Nobody does a soothing “how they’re made” bit like the late American children’s entertainer, educator, and cardigan-rocker Fred Rogers. This 1983 episode of Mister Rogers’ Neighborhood gets into how marbles are made around the 8-minute mark.
Essentially, marbles are made of various raw materials, including some scrap glass, heated to dizzyingly high temperatures. That mess of melted stuff goes into a tank into which molten colored glass is injected at varying speeds to make different swirls and designs.
Little chunks of this molten mixture get pushed out of the tank, cut into equal pieces, and roll down special spinning cooling ramps, becoming a sphere in the process. If, during inspection, the marble is flawed—back it goes to be remelted.
What do you see in this Little Planet marble, made by Josh Simpson Glass?
A. A field of strawberries next to a field of blueberries next to a field of salmon sushi
B. Darth Vader wearing a red necklace and a purple flower as a headpiece
C. Something else entirely (drop us a quick line and let us know)
~2500 BC: Stone marbles, later identified by archaeologists, were used for playing by the Indus valley civilization.
~1300 BC: Young pharaoh Tutankhamun is buried with his belongings, including marbles that he likely used to play with, or maybe just gaze into while in a royal trance. Who can say?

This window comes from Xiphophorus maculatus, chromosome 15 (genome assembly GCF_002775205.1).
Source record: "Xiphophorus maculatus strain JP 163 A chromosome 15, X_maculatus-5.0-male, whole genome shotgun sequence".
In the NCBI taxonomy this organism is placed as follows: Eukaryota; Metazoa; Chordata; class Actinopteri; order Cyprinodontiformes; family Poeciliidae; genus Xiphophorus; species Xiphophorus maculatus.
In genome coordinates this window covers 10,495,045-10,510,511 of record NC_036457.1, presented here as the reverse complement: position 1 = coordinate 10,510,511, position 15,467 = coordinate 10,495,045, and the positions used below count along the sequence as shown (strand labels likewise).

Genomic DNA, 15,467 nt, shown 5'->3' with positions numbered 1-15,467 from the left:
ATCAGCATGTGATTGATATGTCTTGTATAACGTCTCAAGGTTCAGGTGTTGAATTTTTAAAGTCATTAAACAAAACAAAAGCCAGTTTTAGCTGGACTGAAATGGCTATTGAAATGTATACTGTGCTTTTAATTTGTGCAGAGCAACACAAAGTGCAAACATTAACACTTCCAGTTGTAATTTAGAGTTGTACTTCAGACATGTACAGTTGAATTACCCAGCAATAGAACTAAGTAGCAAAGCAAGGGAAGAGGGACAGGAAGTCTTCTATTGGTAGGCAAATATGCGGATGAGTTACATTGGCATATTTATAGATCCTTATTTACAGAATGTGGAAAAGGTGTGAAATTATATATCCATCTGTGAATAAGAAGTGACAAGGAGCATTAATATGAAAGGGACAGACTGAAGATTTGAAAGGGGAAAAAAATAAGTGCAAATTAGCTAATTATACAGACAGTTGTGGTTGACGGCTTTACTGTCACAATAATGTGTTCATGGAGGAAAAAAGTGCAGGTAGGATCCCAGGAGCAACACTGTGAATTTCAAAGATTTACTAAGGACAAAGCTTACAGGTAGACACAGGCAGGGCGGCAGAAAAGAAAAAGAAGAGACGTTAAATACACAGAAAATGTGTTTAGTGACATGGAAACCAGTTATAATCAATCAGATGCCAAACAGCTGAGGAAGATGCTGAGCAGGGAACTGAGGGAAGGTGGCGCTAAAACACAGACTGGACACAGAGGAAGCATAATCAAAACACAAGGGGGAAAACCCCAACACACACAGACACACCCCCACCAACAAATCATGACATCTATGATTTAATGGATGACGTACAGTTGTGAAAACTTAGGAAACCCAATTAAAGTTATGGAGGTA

17: Ancient Roman poet Ovid mentions playing with walnuts as marbles in his poem, Nux.
1503: Nuremberg, Germany limits the playing of marbles to a meadow outside the town.
1588: A marbles tournament is held in Tinsley Green, West Sussex, UK, a precursor to the present-day British and World Marbles Championship.
1815: The first book of marbles is published in England.
1846: A German glassblower invents marble scissors, which can cut glass in a marble shape.
1884: The first machine-made marbles are produced in Akron, Ohio, by Samuel C. Dyke.
1905: M.F. Christensen, also of Akron, Ohio, gets a patent approved for the first automated marbles machine
1932: The current version of the World Marbles Championship is held for the first time at the Greyhound Inn in Tinsley Green, West Sussex.
1972: NASA publishes the Blue Marble picture of Earth, taken by the Apollo 17 astronauts.
Some old marbles glow under ultraviolet light because they contain a small quantity of uranium. They are safe to touch because the radioactive chemical is encased in the glass.
As a child, were you a mibster?
- Oh boy! And jacks, too, as soon as I’d finished my paper route!
- Heck, I’d play them right now if my knees could handle it.
- No, marbles are just for looking at in astonishment.
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Today’s email was written by Annalisa Merelli (just played marbles with her brother-in-law after failing to interest a toddler in the game) and edited by Susan Howson (mibster-curious).